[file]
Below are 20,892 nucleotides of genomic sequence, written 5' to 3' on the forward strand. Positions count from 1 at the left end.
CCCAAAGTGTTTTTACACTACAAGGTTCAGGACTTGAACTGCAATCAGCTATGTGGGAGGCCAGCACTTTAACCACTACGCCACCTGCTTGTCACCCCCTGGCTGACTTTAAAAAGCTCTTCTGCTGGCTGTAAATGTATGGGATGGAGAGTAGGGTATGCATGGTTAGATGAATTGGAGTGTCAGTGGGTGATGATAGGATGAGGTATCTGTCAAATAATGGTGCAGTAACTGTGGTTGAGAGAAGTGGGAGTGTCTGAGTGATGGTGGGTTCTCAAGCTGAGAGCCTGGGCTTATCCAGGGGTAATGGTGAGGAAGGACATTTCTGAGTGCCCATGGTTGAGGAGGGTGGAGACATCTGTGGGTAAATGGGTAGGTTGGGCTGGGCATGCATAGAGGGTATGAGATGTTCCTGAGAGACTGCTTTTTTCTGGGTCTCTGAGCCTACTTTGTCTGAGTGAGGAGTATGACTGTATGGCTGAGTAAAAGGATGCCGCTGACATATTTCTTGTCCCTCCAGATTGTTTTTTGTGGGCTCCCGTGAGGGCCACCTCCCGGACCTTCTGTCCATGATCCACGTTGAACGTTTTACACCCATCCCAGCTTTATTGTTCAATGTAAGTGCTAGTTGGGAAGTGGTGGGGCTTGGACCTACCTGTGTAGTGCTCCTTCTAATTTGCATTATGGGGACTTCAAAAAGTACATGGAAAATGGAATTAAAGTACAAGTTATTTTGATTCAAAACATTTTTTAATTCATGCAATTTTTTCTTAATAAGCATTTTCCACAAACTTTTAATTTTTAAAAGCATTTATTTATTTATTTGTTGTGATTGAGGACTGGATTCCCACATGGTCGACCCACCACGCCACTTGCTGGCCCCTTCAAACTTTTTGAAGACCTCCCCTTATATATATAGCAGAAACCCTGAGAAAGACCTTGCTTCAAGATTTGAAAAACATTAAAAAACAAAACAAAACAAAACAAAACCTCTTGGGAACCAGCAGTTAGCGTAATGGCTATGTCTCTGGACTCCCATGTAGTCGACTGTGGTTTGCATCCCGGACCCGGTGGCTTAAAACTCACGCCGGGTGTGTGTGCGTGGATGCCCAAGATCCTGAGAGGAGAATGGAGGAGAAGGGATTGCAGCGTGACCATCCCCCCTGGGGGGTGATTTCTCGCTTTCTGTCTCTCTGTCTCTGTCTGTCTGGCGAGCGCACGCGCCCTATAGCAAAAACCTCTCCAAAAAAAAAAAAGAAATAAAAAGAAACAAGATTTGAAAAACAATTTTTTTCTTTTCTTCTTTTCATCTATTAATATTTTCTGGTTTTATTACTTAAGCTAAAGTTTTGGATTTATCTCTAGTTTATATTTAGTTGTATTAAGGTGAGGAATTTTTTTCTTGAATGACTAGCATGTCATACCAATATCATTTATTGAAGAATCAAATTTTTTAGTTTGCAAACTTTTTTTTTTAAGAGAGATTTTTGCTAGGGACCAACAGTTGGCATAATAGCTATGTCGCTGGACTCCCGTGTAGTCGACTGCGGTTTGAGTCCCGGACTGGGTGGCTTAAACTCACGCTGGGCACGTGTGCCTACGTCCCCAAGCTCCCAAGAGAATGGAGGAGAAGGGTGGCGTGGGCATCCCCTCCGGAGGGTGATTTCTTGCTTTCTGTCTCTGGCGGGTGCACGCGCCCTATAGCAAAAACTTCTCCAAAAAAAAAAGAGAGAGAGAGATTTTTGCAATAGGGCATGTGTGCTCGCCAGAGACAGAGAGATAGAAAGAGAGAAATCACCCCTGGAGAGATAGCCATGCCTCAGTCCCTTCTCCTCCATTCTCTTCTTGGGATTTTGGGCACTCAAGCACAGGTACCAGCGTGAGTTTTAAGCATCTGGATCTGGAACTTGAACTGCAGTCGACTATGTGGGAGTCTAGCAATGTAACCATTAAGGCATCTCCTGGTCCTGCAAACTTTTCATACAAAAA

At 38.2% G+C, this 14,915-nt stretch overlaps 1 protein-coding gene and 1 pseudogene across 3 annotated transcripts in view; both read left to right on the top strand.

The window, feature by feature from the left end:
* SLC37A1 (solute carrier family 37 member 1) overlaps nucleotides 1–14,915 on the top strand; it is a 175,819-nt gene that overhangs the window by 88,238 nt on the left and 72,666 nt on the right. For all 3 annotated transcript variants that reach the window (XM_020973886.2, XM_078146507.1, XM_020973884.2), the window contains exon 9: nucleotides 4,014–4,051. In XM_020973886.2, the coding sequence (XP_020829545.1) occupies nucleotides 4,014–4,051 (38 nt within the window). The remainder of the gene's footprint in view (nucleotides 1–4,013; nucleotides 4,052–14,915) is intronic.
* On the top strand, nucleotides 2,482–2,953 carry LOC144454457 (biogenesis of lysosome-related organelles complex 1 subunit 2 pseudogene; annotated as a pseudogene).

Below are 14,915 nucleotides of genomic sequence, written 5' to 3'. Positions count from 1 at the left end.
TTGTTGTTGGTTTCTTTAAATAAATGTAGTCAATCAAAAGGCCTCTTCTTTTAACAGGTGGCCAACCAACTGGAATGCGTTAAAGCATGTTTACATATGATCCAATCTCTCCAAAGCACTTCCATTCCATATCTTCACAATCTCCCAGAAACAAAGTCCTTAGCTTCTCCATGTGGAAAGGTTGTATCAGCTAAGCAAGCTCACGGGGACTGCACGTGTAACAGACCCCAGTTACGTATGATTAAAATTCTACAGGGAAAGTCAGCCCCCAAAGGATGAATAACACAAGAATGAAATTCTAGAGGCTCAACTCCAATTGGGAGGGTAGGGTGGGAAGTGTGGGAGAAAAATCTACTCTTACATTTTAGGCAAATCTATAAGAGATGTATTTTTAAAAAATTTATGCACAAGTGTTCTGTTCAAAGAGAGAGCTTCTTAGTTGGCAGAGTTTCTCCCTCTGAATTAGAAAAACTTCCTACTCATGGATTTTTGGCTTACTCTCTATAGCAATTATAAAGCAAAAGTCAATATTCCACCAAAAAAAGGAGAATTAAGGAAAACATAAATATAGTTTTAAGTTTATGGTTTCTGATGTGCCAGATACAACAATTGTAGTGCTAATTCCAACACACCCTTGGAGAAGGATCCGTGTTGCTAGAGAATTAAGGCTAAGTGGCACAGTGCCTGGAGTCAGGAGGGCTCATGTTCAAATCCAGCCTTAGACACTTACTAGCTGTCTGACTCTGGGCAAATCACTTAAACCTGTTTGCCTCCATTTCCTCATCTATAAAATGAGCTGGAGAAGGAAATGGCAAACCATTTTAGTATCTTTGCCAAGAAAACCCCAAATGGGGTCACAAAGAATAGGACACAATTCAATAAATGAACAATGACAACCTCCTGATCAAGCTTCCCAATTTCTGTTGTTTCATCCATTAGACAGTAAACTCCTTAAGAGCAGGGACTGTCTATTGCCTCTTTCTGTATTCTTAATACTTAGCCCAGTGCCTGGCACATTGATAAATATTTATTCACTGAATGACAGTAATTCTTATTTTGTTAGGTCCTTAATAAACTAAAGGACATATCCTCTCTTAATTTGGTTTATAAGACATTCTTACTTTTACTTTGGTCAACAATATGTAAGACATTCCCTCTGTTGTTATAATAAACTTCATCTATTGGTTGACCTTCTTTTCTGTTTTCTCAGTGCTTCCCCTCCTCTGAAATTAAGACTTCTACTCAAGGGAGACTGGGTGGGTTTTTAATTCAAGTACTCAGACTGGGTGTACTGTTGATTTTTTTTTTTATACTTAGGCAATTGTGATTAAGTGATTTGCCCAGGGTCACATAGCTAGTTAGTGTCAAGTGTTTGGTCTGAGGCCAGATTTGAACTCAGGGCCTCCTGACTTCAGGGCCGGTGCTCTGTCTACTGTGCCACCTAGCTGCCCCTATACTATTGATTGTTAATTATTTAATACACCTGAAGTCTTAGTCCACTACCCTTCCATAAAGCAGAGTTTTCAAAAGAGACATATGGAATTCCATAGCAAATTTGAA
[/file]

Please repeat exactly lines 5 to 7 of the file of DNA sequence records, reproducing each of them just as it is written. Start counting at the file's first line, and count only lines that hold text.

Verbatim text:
* SLC37A1 (solute carrier family 37 member 1) overlaps nucleotides 1–14,915 on the top strand; it is a 175,819-nt gene that overhangs the window by 88,238 nt on the left and 72,666 nt on the right. For all 3 annotated transcript variants that reach the window (XM_020973886.2, XM_078146507.1, XM_020973884.2), the window contains exon 9: nucleotides 4,014–4,051. In XM_020973886.2, the coding sequence (XP_020829545.1) occupies nucleotides 4,014–4,051 (38 nt within the window). The remainder of the gene's footprint in view (nucleotides 1–4,013; nucleotides 4,052–14,915) is intronic.
* On the top strand, nucleotides 2,482–2,953 carry LOC144454457 (biogenesis of lysosome-related organelles complex 1 subunit 2 pseudogene; annotated as a pseudogene).

Below are 14,915 nucleotides of genomic sequence, written 5' to 3'. Positions count from 1 at the left end.